Bates, M.R., Bates, C.R., Gibbard, P.L., Macphail, R.I., Owen, F.J., Parfitt, S.A., Preece, R.C., Roberts, M.B., Robinson, J.E., Whittaker, J.Ee. and Wilkinson, K.N. 2000 Late Middle Pleistocene deposits at Norton Farm on the West Sussex Coastal Plain, Southern England. Journal of Quaternary Science, v. 15 (1), pp. 61-89.

Bates, C. R. and Phillips, D. 2000. Multi-component seismic surveying for near surface investigations: examples from central Wyoming and southern England. Journal of Applied Geophysics, v. 44 NO. 2-3, pp. 257-274.

Bates, M.R. and Bates, C.R., 2000. Multi-disciplinary approaches to the geoarchaeological evaluation of deeply stratified sedimentary sequences: examples from Pleistocene and Holocene deposits in Southern England, United Kingdom.  Journal of Archaeological Science, v. 27, no. 9, pp. 845-858.

Benn, D.I. 1996a. Subglacial and subaqueous processes near a glacier grounding line: sedimentological evidence from a former ice-dammed lake, Achnasheen, Scotland. Boreas 25, 23-36.

Benn, D.I. and Evans, D.J.A. 1996. The recognition and interpretation of subglacially-deformed materials. Quaternary Science Reviews 15, 23-52.

Ballantyne, C.K. and Benn, D.I. 1996. Paraglacial slope adjustment during recent deglaciation: implications for slope evolution in formerly glaciated terrain. In: Brooks, S. and Anderson, M.G. (Eds.) Advances in Hillslope Processes, Wiley, Chichester.

Benn, D.I. and Gemmell, A.M.D. 1997. Calculating equilibrium-line altitudes of former glaciers: a new computer spreadsheet. Glacial Geology and Geomorphology. http://ggg.qub.ac.uk/ggg/

Ringrose, T. and Benn, D.I. 1997. Confidence regions for fabric shape diagrams. Journal of Structural Geology 19, 1527-1536.

Evans, D.J.A., Rea, B.R. and Benn, D.I. 1999. Subglacial deformation and bedrock plucking in areas of hard bedrock. Glacial Geology and Geomorphology. http://ggg.qub.ac.uk/ggg/

Benn, D.I. and Clapperton, C.M. 2000a. Pleistocene glacitectonic landforms and sediments around central Magellan Strait, southernmost Chile: evidence for fast outlet glaciers with cold-based margins. Quaternary Science Reviews 19, 591-612.

Benn, D.I. and Clapperton, C.M. 2000b. Glacial sediment-landform associations and palaeoclimate during the last glaciation, Strait of Magellan, Chile. Quaternary Research 54, 13-23.

Benn, D.I. and Ringrose, T. Random variation of fabric eigenvalues: implications for the use of a-axis fabric data to differentiate till facies. Earth Surface Processes and Landforms, in press.

Benn, D.I. and Evans, D.J.A. 1998. Glaciers and Glaciation. Edward Arnold, London. 734 pp.

Boulton GS, Hulton NRJ and Vautravers M, 1995,  Ice-sheet models as tools for paleoclimatic analysis:  The example of the European ice sheet through the last glacial cycle.  Annals of Glaciology, 21, 103-110.

Hulton, N.R.J. and Mineter M.J., 2000, Modelling Self-Organisation in Ice Streams, Annals of Glaciology 30, pp127-136.

Hulton NRJ and Sugden DE, 1995  Modelling mass balance on former maritime ice caps:  a Patagonian example. Annals of Glaciology, 21, 304-310..

Hulton NRJ, Sugden DE Payne AJ  and Clapperton C,1994,  Glacier modelling and the climate of Patagonia during the last Glacial Maximum. Quaternary Research 42, 1-19.

Kirkbride, M.P. and C.R. Warren.  1997.  Calving processes at a grounded ice cliff.  Annals of Glaciology 24: 116 - 121.

Kirkbride, M.P. and C.R. Warren.  1999.  Tasman Glacier, New Zealand:  Twentieth-century thinning and predicted calving retreat. Global and Planetary Change 22(1-4): 11-28.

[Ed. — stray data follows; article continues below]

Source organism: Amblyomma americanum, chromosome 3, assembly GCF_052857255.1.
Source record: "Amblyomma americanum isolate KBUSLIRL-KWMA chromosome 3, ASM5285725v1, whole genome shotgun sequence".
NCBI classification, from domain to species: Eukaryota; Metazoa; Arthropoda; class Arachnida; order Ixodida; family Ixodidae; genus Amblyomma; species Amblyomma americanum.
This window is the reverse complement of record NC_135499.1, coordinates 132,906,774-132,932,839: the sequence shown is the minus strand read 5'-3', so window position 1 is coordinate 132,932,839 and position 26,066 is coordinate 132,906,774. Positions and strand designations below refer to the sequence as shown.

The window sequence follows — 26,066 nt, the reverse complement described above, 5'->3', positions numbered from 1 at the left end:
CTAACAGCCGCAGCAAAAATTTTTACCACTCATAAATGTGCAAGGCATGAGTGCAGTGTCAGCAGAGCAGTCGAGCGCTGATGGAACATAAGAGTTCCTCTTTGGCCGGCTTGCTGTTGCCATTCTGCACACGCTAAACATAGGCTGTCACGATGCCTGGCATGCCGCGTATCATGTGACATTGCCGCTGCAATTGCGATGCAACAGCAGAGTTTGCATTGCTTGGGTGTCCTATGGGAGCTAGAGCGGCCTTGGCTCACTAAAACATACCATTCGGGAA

McCulloch, R. D., Bentley, M. J., Purves, R. S., Hulton, N.R.J., Sugden, D. E. and Clapperton, C. 2000. Climatic inferences from glacial and palaeoecological  evidence at the last glacial termination, southern South  America. Journal of Quaternary Science.15, 409-417.

Mineter MJ and Hulton NRJ, Parallel Processing for Finite Difference Modelling of Ice Sheets. Computers and Geosciences.  (In Press).

R.D. McCulloch, M.J. Bentley, R.S. Purves, D.E. Sugden., and C Clapperton and NRJ Hulton, 2000, Climatic inferences from glacial and palaeoecological evidence at the last glacial termination, southern South America, Journal of Quaternary Science 15,4, pp 409-418.

Purves RS and NRJ Hulton, 2000, Experiments in linking regional climate, ice sheet models and topographies, Journal of Quaternary Science pp369-376.

Purves, R.S. and Hulton, N.R.J. A Climatic-Scale Precipitation Model compared to the UKCIP baseline climate. International Journal of Climatology. (In press).

Purves, R.S. and Hulton, N.R.J. 2000. Experiments in linking climate, ice-sheet models and topography. Journal of Quaternary Science. 15, 369-375.

Purves, R. S., Mackaness, W. A., and Sugden, D. E. 1999, An Approach To Modelling The Impact Of   Snow Drift On Glaciation In The Cairngorm Mountains, Scotland: Journal of Quaternary Science, 14,  313-321.

Purves, R. S.,  and Sanderson, M. 1998. A methodology to allow avalanche forecasting on an information retrieval system,  Journal of Documentation. 54, 2, 198-209.

Purves, R., Mackaness, W.A., D. E. Sugden and J. Barton. 1999. The Application of GIS to the Modelling of Snow Drift. In B. M.  Gittings, (ed.), Innovations in GIS 6- Integrating Information Infrastructures with Geographical Information Technology, (Taylor and Francis, London), 243-254.

Purves, R. S., Barton, J. S., Mackaness, W.A. and Sugden, D. E. 1998. The development of a rule based spatial model of wind transport and deposition of snow. Annals of Glaciology, 26,  197-202.

Purves, R. S.,  Barton, J.S. and Wright, D.S.B. 1995. Automated measurements of snow temperature profiles in the Cairngorm mountains, Scotland. Meteorological Applications, 2, 199-207.

Sugden DE and Hulton NRJ, 1997,  Dynamics of Mountain ice caps during glacial cycles:  The case of Patagonia:  Annals of Glaciology 21, pp81-89.

Warren, C.R.  1999.  Calving speed in freshwater at Glaciar Ameghino, Patagonia.  Zeitschrift für Gletscherkunde und Glazialgeologie 35 (1): 21-34.

Warren, C.R. and M. Aniya.  1999.  The calving glaciers of southern South America.  Global and Planetary Change 22(1-4): 59-77.

Warren, C.R. and M.P. Kirkbride.  1998.  Temperature and bathymetry of ice-contact lakes in Mount Cook National Park, New Zealand.  New Zealand Journal of Geology and Geophysics 41: 133 - 143.

Warren, C.R., Benn, D.I., Winchester, V. and Harrison, S. 2001. Buoyancy-driven lacustrine calving, Glaciar Nef, Chilean Patagonia. Journal of Glaciology (in press)

Warren, C.R., N.F. Glasser, S. Harrison, V.Winchester, A.R.Kerr and A.Rivera.  1995.  Characteristics of tide-water calving at Glaciar San Rafael, Chile. Journal of  Glaciology, 41(138): 273 - 289.

Warren, C.R., D. Greene and N.F. Glasser.  1995.  Glaciar Upsala, Patagonia: Rapid calving retreat in fresh water.  Annals of Glaciology  21: 311 - 316.